Flexible, fault-tolerant operations for Typescript.
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README.md

Endeavour

styled with prettier Coverage Status CircleCI

Flexible, fault-tolerant operations for Typescript.

Requirements

  • Node >=4.6.0
  • Typescript >=2.0
  • Experimental decorators
  • ES6 target (for async/await support)

Installation

npm install node-endeavour --save

Example Usage

import endeavour from 'node-endeavour'

function unreliable () {
  if (Math.random <= 0.25) return Promise.resolve()
  return Promise.reject()
}

// create a fault tolerant operation. This will be retried
// 10 times, backing off exponentially with no maximum delay.
const faultTolerant = endeavour(unreliable)

async function main () {
  let result

  try {
    result = await faultTolerant()
  } catch (error) {
    console.log(error)
  }
}

main()

API

endeavour(thenableFunction, [options], [ctx])

Creates a new EndeavourRunnable; a wrapped version of your function that will retry indefinitely, or up until some specified limit. The default options are as follows:

  • retries The maximum amount of times to retry the operation. Defaults to 10.
  • constant The base in exponential backoff, or the slope in linear backoff. Defaults to 2.
  • minTimeout The number of milliseconds before starting the first retry. Default is 1000.
  • maxTimeout The maximum number of milliseconds between two retries. Default is Infinity.

You may also specify this (useful for wrapping instance methods).

class Thing {
  doSomethingUnreliable () {}
}

const instance = new Thing()

const faultTolerant = endeavour(instance.doSomethingUnreliable, instance)

faultTolerant()
  .then(res => { console.log('yay!') })
  .catch(e => { console.log(':(')) })

See the decorators section for a more terse way of handling these cases.

EndeavourRunnable([arguments], [intercept])

Using your wrapped function from endeavour(...) works much in the same way as before. Arguments are be passed like this:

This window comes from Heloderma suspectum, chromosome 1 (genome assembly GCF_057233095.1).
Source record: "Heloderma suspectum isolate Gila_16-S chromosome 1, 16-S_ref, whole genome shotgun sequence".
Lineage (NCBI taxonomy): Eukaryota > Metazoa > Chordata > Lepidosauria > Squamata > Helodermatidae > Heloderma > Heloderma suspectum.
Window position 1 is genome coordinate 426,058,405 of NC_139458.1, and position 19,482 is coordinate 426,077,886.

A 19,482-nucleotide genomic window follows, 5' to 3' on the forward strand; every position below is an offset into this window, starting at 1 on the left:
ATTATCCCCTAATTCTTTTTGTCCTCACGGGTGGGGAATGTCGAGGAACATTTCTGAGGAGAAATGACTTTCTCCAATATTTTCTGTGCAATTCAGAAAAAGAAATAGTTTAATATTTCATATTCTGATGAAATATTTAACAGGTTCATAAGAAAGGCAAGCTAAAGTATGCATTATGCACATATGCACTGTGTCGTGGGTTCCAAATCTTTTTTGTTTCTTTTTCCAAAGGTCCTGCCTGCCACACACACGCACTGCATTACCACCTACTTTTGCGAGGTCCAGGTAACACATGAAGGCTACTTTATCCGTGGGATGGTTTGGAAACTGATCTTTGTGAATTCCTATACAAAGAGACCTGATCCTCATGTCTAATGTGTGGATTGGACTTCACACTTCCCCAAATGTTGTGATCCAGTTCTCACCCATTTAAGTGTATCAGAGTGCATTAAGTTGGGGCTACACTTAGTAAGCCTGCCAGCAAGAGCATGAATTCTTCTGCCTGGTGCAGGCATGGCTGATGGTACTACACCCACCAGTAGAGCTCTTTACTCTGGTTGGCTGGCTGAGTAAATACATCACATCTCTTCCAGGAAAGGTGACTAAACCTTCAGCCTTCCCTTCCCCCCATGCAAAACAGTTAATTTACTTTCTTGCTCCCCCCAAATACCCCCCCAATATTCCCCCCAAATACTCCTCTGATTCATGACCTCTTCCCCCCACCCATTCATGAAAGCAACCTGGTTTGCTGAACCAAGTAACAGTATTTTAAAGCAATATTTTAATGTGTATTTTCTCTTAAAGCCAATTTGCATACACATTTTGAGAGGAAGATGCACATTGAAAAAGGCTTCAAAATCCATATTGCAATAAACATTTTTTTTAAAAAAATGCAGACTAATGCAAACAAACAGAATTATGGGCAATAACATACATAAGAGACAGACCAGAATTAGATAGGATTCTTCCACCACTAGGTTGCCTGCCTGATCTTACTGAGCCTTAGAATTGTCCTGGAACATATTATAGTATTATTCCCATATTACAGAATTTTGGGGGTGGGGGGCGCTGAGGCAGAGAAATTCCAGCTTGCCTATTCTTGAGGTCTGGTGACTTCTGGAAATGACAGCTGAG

myFaultTolerantOperation(['some', 'arguments'])

The wrapped operation also accepts and optional function to allow for greater control over how retries should proceed.

faultTolerantOperation((result, next) => {
  if (result.error instanceof MyCustomError) {
    return next(new Error('something went horribly wrong :('))
  }
})

Calling next() with an error will stop your operation. You can also pass in an new array of arguments for subsequent retries.

faultTolerantOperation((result, next) => {
  if (result.error instanceof MyCustomError) {
    return next(['new', 'args'])
  }
})

You could also just inspect the result of the last attempt.

faultTolerantOperation(result => {
  console.log(result.error)
})

Decorators

@endeavourable(EndeavourOpts)

A decorator for providing metadata about how retriable methods in a class should operate. Takes the options defined here.

@endeavourify([EndeavourOpts])

Provides the same functionality as endeavour, but for class methods.

@endeavourable({ retries: 15 })
class {
  // retried 15 times
  @endeavourify()
  unreliableMethod () {
    if (Math.random <= 0.25) return Promise.resolve()
    return Promise.reject()
  }

  // retried 5 times
  @endeavourify({ retries: 5 })
  doSomething () { }

  // retried 10 times
  @endeavourify()
  otherThing() { }
}

When no arguments are given to @endeavourable or @endeavourify, the defaults provided here will be used.

Want something for plain old JS? Check out node-retry.